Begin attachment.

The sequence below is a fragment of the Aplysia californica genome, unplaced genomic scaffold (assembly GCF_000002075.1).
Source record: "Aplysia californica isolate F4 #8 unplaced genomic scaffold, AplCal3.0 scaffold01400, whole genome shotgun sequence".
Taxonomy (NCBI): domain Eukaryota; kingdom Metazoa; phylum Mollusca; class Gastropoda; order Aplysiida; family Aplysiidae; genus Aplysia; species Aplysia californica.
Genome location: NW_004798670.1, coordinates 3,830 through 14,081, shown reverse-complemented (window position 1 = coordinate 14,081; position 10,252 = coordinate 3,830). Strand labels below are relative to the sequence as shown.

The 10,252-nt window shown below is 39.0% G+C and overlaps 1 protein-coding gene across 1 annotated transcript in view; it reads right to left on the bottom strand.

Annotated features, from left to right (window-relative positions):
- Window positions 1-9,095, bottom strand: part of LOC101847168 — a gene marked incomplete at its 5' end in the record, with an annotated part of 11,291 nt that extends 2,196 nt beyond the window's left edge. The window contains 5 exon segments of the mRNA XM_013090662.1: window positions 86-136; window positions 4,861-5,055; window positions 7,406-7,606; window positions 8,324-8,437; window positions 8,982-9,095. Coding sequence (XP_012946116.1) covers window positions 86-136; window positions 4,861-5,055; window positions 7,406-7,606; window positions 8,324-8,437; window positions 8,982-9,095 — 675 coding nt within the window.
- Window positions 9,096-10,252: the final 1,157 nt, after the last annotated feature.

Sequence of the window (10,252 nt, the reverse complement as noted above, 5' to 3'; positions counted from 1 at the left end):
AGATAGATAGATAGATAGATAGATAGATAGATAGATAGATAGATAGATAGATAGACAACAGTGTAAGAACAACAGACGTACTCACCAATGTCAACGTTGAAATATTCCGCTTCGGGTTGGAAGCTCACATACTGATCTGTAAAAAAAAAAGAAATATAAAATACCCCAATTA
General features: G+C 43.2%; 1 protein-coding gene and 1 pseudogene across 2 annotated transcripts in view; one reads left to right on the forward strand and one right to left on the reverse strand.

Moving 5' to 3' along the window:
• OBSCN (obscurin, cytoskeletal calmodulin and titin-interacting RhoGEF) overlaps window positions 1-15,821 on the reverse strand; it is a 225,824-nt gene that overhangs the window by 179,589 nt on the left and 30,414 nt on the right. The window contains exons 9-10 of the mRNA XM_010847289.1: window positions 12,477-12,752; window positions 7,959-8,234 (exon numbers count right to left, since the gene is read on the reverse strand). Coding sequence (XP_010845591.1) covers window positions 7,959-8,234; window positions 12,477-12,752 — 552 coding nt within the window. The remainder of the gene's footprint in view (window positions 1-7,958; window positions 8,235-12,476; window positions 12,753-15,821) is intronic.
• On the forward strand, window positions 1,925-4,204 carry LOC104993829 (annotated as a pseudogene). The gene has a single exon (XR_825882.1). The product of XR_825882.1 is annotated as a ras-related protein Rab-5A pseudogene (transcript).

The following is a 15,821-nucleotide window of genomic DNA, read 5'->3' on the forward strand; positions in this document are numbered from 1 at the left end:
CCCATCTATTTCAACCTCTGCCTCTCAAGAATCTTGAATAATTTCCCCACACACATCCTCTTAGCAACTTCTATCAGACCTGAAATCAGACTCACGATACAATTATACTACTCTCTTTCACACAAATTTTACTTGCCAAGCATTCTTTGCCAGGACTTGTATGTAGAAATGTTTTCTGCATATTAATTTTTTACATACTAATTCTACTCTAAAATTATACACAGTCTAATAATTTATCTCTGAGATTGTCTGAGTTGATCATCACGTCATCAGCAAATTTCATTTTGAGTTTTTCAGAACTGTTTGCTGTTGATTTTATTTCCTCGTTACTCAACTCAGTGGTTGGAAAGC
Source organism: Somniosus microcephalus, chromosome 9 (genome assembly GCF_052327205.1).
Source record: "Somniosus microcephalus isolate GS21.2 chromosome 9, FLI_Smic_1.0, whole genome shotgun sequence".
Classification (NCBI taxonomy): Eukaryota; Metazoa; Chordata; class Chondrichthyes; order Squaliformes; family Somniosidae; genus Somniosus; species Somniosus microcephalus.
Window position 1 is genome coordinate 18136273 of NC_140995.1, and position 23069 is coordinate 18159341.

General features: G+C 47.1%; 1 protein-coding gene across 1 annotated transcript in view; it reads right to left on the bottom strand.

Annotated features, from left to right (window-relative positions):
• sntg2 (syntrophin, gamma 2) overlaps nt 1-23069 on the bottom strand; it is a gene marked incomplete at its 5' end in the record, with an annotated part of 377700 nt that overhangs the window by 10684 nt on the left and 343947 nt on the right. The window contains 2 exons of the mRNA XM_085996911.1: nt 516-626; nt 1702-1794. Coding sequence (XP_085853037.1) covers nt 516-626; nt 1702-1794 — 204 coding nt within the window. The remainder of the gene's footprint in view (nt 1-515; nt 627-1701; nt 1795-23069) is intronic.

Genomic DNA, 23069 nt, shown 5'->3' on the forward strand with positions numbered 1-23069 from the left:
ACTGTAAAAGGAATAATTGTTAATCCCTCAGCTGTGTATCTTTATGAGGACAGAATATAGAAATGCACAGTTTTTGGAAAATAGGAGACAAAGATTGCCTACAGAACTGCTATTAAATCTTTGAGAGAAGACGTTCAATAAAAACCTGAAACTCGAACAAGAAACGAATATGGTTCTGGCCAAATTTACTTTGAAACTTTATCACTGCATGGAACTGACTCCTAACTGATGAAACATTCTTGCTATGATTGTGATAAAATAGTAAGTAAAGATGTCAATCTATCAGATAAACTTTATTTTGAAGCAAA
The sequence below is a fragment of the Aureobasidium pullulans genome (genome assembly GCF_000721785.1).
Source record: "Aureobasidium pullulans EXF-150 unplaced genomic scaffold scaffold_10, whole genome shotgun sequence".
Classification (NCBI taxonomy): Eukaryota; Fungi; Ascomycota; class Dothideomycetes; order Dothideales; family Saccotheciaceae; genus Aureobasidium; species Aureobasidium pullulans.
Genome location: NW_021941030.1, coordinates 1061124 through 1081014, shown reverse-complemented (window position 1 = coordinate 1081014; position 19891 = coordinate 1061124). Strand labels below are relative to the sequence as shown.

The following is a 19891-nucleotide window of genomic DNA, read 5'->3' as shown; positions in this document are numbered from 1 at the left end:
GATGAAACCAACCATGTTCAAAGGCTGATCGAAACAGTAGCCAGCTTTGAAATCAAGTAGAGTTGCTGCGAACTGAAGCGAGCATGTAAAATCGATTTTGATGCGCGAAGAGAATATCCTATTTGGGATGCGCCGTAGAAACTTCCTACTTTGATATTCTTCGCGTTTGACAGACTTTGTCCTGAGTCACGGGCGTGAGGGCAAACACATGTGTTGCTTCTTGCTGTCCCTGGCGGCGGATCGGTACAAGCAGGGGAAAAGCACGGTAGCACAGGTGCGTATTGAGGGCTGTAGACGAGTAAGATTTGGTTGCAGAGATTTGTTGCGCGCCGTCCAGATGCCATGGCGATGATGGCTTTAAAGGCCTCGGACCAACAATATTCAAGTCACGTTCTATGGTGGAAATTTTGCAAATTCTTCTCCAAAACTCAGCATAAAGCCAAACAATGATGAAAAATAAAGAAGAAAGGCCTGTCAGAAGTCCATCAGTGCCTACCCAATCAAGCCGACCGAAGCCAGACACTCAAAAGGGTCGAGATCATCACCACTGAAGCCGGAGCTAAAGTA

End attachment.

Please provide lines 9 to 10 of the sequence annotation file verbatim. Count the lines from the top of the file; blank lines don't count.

Sequence of the window (10,252 nt, the reverse complement as noted above, 5' to 3'; positions counted from 1 at the left end):
AGATAGATAGATAGATAGATAGATAGATAGATAGATAGATAGATAGATAGATAGACAACAGTGTAAGAACAACAGACGTACTCACCAATGTCAACGTTGAAATATTCCGCTTCGGGTTGGAAGCTCACATACTGATCTGTAAAAAAAAAAGAAATATAAAATACCCCAATTA